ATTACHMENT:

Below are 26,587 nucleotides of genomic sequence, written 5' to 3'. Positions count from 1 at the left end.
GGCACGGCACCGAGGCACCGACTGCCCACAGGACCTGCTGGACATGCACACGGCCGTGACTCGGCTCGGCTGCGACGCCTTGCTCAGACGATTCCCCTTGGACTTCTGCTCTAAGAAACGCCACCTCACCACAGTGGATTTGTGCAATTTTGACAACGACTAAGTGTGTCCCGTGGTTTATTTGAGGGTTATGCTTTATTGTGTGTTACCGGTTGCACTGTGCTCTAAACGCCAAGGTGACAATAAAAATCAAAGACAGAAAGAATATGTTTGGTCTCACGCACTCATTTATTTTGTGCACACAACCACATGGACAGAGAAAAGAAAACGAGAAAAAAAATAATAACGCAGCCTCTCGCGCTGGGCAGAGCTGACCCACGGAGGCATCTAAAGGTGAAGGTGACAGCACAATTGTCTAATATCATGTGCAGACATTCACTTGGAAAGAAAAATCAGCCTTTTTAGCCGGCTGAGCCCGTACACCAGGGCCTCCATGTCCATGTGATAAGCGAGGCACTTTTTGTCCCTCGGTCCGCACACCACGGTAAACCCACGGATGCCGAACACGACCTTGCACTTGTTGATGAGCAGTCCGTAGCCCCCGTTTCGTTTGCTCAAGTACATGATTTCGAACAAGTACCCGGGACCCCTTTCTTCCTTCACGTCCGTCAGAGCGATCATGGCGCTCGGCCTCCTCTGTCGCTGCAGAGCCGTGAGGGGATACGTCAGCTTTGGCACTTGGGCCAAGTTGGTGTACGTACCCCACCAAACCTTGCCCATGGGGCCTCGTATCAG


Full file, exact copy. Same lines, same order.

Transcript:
Below are 26,587 nucleotides of genomic sequence, written 5' to 3'. Positions count from 1 at the left end.
GGCACGGCACCGAGGCACCGACTGCCCACAGGACCTGCTGGACATGCACACGGCCGTGACTCGGCTCGGCTGCGACGCCTTGCTCAGACGATTCCCCTTGGACTTCTGCTCTAAGAAACGCCACCTCACCACAGTGGATTTGTGCAATTTTGACAACGACTAAGTGTGTCCCGTGGTTTATTTGAGGGTTATGCTTTATTGTGTGTTACCGGTTGCACTGTGCTCTAAACGCCAAGGTGACAATAAAAATCAAAGACAGAAAGAATATGTTTGGTCTCACGCACTCATTTATTTTGTGCACACAACCACATGGACAGAGAAAAGAAAACGAGAAAAAAAATAATAACGCAGCCTCTCGCGCTGGGCAGAGCTGACCCACGGAGGCATCTAAAGGTGAAGGTGACAGCACAATTGTCTAATATCATGTGCAGACATTCACTTGGAAAGAAAAATCAGCCTTTTTAGCCGGCTGAGCCCGTACACCAGGGCCTCCATGTCCATGTGATAAGCGAGGCACTTTTTGTCCCTCGGTCCGCACACCACGGTAAACCCACGGATGCCGAACACGACCTTGCACTTGTTGATGAGCAGTCCGTAGCCCCCGTTTCGTTTGCTCAAGTACATGATTTCGAACAAGTACCCGGGACCCCTTTCTTCCTTCACGTCCGTCAGAGCGATCATGGCGCTCGGCCTCCTCTGTCGCTGCAGAGCCGTGAGGGGATACGTCAGCTTTGGCACTTGGGCCAAGTTGGTGTACGTACCCCACCAAACCTTGCCCATGGGGCCTCGTATCAG